In a nutshell: It has long been known that electromagnetic fields (EMF) can do some wonky things to electronic devices. Recently, scientists have attempted to determine whether they can manipulate an EMF in such as way as to make a gadget do what they want. They were successful.

Researchers from the University of Florida and the University of New Hampshire presented work on an "invisible-finger" attack at Black Hat USA 2022 in Las Vegas last week. Using some complicated science, a robotic arm, and multiple antenna arrays, the scientists could remotely simulate a finger touching the capacitive touch screens of several devices.

The method involves using one hidden antenna array to pinpoint the location of the targetted device and another to generate an electromagnetic field with precise frequencies to send voltage signals to the sensors in the display. The processor then interprets these signals as certain types of touch.

The team could simulate taps, long presses, and swipes in any direction on multiple devices, including iPad, OnePlus, Google Pixel, Nexus, and Surface. Hackers could theoretically use an invisible finger attack to remotely do any number of things that would require the user to touch the screen.

"It just acts like your finger is doing the work," said University of Florida PhD candidate and lead presenter at the conference Haoqi Shan. "We can even generate an omnidirectional swipe on the iPad and Surface. We could totally use this to open a gesture-based lock."

During tests, they used the technique to install malware on an Android phone. Shan said they also sent money "using press and hold on PayPal." Some tests were foiled by the EMF's inability to trigger small hitboxes. For example, anything requiring a response to an Android Yes/No dialog would not work because the small yes and no buttons were too close together.

Before worrying about invisible fingers manipulating our gadgets, it's important to note that bad actors are likely a long way off from using this attack vector for several reasons.

Although the researchers didn't mention the cost of equipment, the fact that the technique requires several pieces of likely expensive hardware probably prevents it from being cost-effective. The robotic arm used to precisely position the electromagnetic antenna could run into the thousands of dollars alone. It also requires intimate knowledge of how touch screens work and the precise voltages needed to register the desired gestures.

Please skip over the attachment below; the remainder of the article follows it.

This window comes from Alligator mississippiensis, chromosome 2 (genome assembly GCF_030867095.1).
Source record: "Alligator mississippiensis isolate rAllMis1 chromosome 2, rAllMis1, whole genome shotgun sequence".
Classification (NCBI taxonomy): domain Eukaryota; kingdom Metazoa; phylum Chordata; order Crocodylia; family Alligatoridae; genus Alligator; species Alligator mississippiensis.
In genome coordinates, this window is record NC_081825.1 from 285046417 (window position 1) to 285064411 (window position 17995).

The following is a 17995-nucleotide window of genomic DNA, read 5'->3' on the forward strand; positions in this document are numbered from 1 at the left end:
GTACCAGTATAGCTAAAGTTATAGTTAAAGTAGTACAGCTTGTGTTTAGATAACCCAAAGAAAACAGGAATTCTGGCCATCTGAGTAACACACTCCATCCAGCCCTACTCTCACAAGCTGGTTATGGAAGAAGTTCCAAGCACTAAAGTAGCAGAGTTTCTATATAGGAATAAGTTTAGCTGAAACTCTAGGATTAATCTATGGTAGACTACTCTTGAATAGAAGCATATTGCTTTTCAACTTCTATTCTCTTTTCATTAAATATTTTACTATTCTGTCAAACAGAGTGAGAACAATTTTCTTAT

Furthermore, the range is far too short to be practical in almost any conceivable scenario. Shan stated it is only effective within three to four centimeters --- a range fine for labwork but tricky to impossible to pull off in a real-world setting. So it's more of a proof-of-concept for now.

However, Shan also noted to conference-goers that this is a brand new attack vector, and others could undoubtedly improve upon it.

"[This design is] a relatively new type of attack, even for professional researchers, [though] once you gain the knowledge here, you should be able to reproduce what we are doing now," Shan explained. "Maybe you'll come up with a more powerful or much cooler attack."

Mitigation is not dire at the moment. However, Shan says capacitive touch display manufacturers should consider implementing force detection to prevent this type of future intrusion. Some may recall that Apple introduced "Force Touch" to iPhones and other devices in 2014. However, it discontinued the feature in 2018 --- at least for iPhones.

The most effective consumer-level mitigation for invisible fingers would be using a Faraday cage. Slipping your phone into a Faraday bag or something similar might not be all that convenient, but case manufacturers could design stylish phone enclosures that eliminate electromagnetic interference. Some wallet makers have already done this to protect credit cards from skimming devices that read a card's NFC chip.

Those interested can check out the white paper and presentation slides at Black Hat USA's website if the above demo video was too tame for your brain.